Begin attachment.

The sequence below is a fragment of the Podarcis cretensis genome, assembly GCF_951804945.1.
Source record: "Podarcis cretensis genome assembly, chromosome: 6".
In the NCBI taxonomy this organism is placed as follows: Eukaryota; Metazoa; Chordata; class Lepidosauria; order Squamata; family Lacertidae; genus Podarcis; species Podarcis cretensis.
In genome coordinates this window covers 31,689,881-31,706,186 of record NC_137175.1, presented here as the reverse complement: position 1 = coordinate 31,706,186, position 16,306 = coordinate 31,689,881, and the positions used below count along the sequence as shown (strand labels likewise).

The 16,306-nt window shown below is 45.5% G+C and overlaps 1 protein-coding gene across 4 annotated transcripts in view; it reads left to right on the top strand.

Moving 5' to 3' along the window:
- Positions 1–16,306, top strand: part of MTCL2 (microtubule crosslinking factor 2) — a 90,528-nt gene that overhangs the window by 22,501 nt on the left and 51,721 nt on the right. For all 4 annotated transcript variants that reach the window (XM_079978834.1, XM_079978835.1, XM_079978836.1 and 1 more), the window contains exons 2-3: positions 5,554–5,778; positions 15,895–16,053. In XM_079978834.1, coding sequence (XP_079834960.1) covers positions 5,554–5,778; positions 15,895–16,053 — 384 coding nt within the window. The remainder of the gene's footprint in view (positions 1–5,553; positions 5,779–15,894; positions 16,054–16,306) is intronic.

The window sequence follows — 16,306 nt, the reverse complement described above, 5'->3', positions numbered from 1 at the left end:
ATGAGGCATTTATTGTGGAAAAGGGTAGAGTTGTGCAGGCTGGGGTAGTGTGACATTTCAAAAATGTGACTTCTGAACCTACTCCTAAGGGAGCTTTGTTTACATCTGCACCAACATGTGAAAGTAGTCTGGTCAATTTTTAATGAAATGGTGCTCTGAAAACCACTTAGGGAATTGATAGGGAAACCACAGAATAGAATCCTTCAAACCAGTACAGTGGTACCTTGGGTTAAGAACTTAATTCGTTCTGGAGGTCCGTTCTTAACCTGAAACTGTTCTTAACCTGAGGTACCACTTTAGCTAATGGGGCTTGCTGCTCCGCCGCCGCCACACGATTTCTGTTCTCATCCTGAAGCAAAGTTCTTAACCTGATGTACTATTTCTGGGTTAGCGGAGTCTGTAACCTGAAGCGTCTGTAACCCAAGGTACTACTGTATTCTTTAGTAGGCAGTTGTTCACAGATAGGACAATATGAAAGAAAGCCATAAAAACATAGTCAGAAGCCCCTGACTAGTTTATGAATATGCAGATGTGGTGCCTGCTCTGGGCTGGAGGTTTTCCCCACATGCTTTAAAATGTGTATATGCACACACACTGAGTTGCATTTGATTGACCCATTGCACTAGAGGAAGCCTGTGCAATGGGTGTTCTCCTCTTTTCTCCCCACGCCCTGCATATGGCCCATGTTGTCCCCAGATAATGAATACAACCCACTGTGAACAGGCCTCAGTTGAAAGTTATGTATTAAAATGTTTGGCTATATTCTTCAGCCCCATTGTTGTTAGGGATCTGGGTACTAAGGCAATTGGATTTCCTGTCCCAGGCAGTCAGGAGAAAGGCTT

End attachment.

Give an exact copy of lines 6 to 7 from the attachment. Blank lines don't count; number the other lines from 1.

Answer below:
Moving 5' to 3' along the window:
- Positions 1–16,306, top strand: part of MTCL2 (microtubule crosslinking factor 2) — a 90,528-nt gene that overhangs the window by 22,501 nt on the left and 51,721 nt on the right. For all 4 annotated transcript variants that reach the window (XM_079978834.1, XM_079978835.1, XM_079978836.1 and 1 more), the window contains exons 2-3: positions 5,554–5,778; positions 15,895–16,053. In XM_079978834.1, coding sequence (XP_079834960.1) covers positions 5,554–5,778; positions 15,895–16,053 — 384 coding nt within the window. The remainder of the gene's footprint in view (positions 1–5,553; positions 5,779–15,894; positions 16,054–16,306) is intronic.